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David O. Mckay Lectures

Integrity the Key to Trust, in Business and in Life

David O. McKay Lecture 2018 | Integrity: "The Key to Trust (in Business and in Life)" | Jim Lee

President Tanner, Vice President Bell, my fellow Deans, Faculty, Staff, Students, Friends and Family: Aloha! I am truly humbled to have been selected as the David O. McKay Lecturer for 2018 and pray that what I say will honor the name of David O. McKay and the 54 other women and men who have previously had this privilege.

David O. McKay was the prophet of my youth. Though I was not alive when he dedicated this great institution of learning, I do remember learning of him at home and in Primary. I also remember going to church on Sunday morning, 18 January 1970, and hearing that President McKay had passed away. I was only ten years old at the time, but I remember feeling sorrow at the loss of the beloved prophet of God, who had served so faithfully in the highest levels of the Church for 64 of his 96 years.

Sixty-three years ago, on 12 February 1955, ground was broken for the Church College of Hawaii. At the groundbreaking ceremony, President McKay delivered an address and offered the dedicatory prayer. In his address, he spoke of the purposes for which the College was being built. With regard to these purposes, he said:

"First, the things pertaining to God and His kingdom, a testimony of the existence of Deity. Know that He lives and that He is our Father, the Father of all mankind and ruler of brothers. What that means toward peace, establishing peace in the world. Secondly, that those noble men and women, the world needs them. One man said the world needs men [and women] who cannot be bought or sold, [those] who will scorn to violate truth, genuine gold. That is what this school is going to produce. More than that, they’ll be leaders. Not leaders only in this island, but everywhere. All the world is hungering for them and best of all the world is recognizing them." 1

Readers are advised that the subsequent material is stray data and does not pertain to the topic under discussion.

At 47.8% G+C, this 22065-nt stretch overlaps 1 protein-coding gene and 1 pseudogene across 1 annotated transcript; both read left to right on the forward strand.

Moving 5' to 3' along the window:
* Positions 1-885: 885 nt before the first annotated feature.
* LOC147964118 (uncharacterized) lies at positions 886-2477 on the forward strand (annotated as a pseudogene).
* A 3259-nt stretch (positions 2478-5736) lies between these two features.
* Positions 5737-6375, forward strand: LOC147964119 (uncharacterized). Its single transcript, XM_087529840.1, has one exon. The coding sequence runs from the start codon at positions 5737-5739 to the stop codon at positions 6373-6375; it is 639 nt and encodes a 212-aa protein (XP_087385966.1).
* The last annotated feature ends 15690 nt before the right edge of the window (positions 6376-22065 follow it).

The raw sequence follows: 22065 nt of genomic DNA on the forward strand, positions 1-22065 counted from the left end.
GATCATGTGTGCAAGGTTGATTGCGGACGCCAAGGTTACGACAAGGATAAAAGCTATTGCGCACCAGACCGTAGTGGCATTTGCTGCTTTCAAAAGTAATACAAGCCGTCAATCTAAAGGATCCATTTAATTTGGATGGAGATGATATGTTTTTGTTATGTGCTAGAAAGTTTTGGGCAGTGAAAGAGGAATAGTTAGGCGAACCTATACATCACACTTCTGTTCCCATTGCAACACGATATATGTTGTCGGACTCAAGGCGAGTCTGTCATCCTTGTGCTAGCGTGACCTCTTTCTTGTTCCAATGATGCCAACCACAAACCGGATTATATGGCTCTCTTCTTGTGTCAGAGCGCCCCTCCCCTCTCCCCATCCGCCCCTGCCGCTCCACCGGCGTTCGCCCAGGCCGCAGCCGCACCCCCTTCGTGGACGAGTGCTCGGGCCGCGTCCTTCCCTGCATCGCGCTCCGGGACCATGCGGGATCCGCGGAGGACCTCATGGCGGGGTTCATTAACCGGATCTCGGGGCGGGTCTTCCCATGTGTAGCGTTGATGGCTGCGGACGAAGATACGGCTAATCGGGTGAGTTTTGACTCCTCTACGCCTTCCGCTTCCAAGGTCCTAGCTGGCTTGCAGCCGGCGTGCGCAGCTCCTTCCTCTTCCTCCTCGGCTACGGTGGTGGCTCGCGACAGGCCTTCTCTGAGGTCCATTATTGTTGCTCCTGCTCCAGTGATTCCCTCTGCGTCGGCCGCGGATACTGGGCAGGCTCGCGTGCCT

What President McKay said on that day in 1955 is still true and so needed today. The world is hungering for the men and women who graduate from this institution. In a society with declining moral values, there is a desperate need for men and women of integrity who will do that which is right and good, regardless of the immediate consequences. Our Father in Heaven needs us and is counting on us to be persons of integrity, whom He can trust to do the great work leading up to the second coming of His Son, Jesus Christ.

We live in exciting times. One of the really exciting things in my lifetime has been the advancement of technology, which has been truly amazing. To give you an idea of how old I am, the first television I remember watching only showed programs in black and white. I think I was about six years old when my family got its first color television. It was a BIG deal, even though much of the programming on TV was still in black and white. The children in the neighborhood were anxious to stop by and see the latest advancement in home entertainment and I remember how cool it was to watch Walt Disney's Wonderful World of Color in color for the first time.

It was about this time that Gordon Moore, the co-founder of Fairchild Semiconductor and Intel, made "the observation that that the number of transistors in a dense integrated circuit chip doubles about every two years." When he made this observation in 1965, he projected that this rate of growth would continue for at least another ten years. This observation is now known as Moore's Law.

As you can see on this chart 2, it has actually held true for much longer than ten years, growing from just over 1000 transistors per chip to over 7.2 billion in 2016. 3

Many of the technological advancements of the past 50 years, including those involving digital electronics, are linked to the fact the Moore's Law has held true for so long. One of the factors related to this is that technology has become faster, smaller and less expensive. For example, I purchased my first personal computer in 1986, an IBM compatible PC system (I could not afford a real IBM PC), for $2,100. It had an 8088 Intel processor, 640K of memory, a 12 inch monochrome monitor, a 40 MB hard disk, and a dot-matrix printer.